Loss of Vascular CD34 Results in Increased Sensitivity to Lung Injury

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Abstract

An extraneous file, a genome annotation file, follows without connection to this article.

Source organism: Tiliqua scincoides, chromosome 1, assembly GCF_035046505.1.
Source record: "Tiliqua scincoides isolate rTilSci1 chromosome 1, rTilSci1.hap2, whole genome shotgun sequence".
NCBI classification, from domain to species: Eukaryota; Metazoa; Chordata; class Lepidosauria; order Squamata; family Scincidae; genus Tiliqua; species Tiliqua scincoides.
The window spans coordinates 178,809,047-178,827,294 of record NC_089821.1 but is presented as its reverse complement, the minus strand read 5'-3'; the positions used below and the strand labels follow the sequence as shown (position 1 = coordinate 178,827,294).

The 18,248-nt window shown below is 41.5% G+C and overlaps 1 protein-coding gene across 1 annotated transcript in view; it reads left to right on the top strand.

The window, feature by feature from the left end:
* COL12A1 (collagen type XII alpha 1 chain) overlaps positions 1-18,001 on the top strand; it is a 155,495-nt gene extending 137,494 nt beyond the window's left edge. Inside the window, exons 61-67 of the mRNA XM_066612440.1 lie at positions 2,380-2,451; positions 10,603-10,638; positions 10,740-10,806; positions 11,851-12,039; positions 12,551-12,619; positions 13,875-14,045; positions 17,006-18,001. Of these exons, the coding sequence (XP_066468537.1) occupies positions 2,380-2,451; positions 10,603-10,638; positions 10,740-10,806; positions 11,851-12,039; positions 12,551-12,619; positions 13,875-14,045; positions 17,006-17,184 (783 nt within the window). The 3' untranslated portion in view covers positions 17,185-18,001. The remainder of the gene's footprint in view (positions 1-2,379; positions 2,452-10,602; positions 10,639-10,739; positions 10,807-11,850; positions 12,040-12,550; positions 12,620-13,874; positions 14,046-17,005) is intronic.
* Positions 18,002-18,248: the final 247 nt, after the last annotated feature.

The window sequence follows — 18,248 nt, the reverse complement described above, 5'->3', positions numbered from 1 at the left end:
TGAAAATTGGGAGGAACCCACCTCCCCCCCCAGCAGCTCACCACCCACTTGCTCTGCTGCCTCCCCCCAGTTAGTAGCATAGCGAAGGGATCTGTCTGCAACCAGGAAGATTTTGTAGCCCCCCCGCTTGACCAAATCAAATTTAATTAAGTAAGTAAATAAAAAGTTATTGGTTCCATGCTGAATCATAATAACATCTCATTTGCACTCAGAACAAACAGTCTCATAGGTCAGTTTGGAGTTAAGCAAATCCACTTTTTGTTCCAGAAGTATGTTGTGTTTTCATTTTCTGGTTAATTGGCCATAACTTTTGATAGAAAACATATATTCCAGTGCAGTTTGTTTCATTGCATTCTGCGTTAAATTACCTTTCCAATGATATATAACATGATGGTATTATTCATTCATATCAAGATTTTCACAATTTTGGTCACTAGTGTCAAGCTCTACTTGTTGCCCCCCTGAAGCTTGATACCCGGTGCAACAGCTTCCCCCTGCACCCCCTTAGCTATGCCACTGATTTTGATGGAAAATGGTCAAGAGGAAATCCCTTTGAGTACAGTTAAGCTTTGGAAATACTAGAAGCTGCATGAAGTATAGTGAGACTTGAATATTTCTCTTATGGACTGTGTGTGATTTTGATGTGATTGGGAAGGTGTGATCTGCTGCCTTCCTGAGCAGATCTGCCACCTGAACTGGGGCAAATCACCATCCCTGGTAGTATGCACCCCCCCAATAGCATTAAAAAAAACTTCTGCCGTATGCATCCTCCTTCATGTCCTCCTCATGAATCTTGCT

Survival during lung injury requires a coordinated program of damage limitation and rapid repair. CD34 is a cell surface sialomucin expressed by epithelial, vascular, and stromal cells that promotes cell adhesion, coordinates inflammatory cell recruitment, and drives angiogenesis. To test whether CD34 also orchestrates pulmonary damage and repair, we induced acute lung injury in wild-type (WT) and Cd34−/− mice by bleomycin administration. We found that Cd34−/− mice displayed severe weight loss and early mortality compared with WT controls. Despite equivalent early airway inflammation to WT mice, CD34-deficient animals developed interstitial edema and endothelial delamination, suggesting impaired endothelial function. Chimeric Cd34−/− mice reconstituted with WT hematopoietic cells exhibited early mortality compared with WT mice reconstituted with Cd34−/− cells, supporting an endothelial defect. CD34-deficient mice were also more sensitive to lung damage caused by influenza infection, showing greater weight loss and more extensive pulmonary remodeling. Together, our data suggest that CD34 plays an essential role in maintaining vascular integrity in the lung in response to chemical- and infection-induced tissue damage.

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